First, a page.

Overwhelmed servicers, undeserving borrowers are only part of the story
If the application of the rule indicates that the mortgage will have a higher NPV to the owner with modification than without it, the servicer's obligation to the owner is met. But the NPV rule is a complex step in an already complex process. Furthermore, because the NPV is calculated by the servicer and uses some servicer-specific information, there is no way for borrowers to know in advance if they will qualify for a modification.
Rationalization of servicing: The development of mortgage servicing as a separate line of business was accompanied by process changes designed to enhance efficiency. In general, this involved automating everything that could be automated, and simplifying functions that could not be automated so that they could be performed by relatively unskilled (and lower-paid) employees.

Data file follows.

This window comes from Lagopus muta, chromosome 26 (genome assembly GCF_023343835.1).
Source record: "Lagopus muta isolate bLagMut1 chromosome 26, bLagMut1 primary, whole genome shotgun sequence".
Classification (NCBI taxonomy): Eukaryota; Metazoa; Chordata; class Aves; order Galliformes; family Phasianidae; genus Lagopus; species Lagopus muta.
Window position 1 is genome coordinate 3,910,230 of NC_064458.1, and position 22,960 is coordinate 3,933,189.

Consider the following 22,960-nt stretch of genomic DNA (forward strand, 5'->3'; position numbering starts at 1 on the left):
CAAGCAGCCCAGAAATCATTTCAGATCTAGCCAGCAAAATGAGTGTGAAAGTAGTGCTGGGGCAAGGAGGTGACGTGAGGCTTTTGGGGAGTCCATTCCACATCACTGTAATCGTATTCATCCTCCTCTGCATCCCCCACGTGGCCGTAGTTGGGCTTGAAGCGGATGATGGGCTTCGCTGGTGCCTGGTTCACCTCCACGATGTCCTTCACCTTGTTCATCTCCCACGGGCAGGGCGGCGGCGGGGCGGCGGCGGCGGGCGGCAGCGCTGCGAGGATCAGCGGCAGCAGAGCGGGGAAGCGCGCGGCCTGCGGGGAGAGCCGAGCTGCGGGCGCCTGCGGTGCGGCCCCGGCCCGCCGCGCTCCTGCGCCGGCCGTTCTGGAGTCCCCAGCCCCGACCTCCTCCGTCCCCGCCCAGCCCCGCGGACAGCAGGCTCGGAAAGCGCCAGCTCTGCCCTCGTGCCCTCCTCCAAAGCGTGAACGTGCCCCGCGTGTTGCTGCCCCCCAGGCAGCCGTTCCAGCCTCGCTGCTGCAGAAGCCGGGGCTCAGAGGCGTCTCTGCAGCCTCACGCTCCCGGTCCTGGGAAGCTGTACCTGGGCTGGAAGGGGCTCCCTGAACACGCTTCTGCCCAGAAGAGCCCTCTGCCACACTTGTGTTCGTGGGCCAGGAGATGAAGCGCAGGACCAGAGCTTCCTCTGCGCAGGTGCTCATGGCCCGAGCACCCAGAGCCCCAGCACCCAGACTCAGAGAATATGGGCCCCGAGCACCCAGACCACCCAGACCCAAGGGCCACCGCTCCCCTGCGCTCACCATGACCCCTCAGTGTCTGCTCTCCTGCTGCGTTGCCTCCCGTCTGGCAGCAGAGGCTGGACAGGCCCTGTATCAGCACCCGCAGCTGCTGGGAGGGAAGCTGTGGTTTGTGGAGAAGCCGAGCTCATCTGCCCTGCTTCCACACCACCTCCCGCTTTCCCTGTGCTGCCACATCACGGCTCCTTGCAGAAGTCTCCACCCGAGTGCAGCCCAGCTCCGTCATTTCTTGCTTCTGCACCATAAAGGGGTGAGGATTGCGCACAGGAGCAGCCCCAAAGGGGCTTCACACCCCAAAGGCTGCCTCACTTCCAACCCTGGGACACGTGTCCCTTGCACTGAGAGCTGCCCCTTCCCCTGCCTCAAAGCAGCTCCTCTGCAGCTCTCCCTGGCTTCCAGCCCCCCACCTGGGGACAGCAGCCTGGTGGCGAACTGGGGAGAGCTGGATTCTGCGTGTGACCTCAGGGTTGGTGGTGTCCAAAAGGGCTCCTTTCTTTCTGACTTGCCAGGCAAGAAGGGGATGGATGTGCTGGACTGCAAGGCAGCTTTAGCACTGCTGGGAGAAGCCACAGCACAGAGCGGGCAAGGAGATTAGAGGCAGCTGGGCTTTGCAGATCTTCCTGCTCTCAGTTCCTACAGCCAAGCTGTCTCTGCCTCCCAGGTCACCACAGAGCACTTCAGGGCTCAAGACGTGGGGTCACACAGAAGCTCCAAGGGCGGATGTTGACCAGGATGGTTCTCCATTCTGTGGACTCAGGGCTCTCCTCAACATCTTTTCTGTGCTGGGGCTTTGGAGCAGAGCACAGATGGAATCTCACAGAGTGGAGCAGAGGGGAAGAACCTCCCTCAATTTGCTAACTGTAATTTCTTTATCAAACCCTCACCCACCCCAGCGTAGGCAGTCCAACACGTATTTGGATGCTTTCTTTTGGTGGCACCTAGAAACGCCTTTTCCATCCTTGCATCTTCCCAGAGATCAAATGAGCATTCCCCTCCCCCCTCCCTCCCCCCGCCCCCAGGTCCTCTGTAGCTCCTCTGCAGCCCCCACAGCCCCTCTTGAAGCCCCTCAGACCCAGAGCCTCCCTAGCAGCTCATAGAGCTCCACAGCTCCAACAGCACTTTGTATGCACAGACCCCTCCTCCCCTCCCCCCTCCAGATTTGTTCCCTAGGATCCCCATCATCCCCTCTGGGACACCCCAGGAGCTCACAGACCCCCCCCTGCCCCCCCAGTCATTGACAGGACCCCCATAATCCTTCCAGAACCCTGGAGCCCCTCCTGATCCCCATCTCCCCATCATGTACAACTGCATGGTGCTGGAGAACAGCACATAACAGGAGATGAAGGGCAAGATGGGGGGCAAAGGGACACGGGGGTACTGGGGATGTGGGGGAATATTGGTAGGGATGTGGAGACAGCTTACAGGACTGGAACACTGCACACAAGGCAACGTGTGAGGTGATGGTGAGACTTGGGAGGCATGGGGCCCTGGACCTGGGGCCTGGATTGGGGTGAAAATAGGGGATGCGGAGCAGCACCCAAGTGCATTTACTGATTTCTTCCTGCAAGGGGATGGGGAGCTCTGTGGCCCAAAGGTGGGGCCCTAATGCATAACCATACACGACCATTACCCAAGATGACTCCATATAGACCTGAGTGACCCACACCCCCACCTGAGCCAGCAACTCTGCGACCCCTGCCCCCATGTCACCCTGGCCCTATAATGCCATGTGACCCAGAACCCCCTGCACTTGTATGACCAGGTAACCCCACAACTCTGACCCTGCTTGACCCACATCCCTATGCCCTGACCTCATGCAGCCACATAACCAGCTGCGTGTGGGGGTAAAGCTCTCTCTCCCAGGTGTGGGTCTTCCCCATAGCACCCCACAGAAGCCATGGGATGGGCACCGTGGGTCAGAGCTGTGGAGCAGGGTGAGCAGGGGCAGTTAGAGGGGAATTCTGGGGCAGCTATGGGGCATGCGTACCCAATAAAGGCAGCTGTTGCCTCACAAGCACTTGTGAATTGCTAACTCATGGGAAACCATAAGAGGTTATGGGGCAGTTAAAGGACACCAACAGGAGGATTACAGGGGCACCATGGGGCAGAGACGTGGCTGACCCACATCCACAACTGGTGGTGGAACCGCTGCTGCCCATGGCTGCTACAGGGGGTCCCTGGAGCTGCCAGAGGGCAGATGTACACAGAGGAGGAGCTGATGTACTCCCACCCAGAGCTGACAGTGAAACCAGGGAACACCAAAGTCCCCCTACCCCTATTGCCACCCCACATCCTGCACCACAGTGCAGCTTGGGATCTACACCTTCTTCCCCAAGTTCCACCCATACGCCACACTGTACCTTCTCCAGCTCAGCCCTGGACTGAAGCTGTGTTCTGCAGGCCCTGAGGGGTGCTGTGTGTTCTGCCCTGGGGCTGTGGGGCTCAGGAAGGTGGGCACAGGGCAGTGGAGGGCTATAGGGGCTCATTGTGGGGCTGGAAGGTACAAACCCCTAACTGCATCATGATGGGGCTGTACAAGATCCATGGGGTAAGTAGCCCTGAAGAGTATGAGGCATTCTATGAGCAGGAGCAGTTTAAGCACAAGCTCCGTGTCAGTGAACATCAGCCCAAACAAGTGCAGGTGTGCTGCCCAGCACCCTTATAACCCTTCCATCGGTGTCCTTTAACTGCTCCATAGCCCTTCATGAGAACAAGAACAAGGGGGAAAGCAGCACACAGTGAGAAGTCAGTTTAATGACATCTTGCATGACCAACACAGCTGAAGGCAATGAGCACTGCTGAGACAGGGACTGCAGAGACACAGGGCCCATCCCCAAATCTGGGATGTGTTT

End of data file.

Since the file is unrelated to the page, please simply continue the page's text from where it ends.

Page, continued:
But modifications require a higher level of skills, which few servicer employees had. Of equal importance, servicers did not have the systems they needed for handling and routing inbound calls and faxes; for tracking files; for compiling and recording documents received from borrowers; for allocating responsibilities among staff; and so on.
In effect, servicers were on the beach with no protection when the modification tsunami hit them.
Next week: some recent developments affecting modifications.
The writer is professor of finance emeritus at the Wharton School of the University of Pennsylvania. Comments and questions can be left at www.mtgprofessor.com.
|Contact Jack Guttentag:|
|Letter to the Editor|
What's Your Home Worth?
How to break into luxury real estate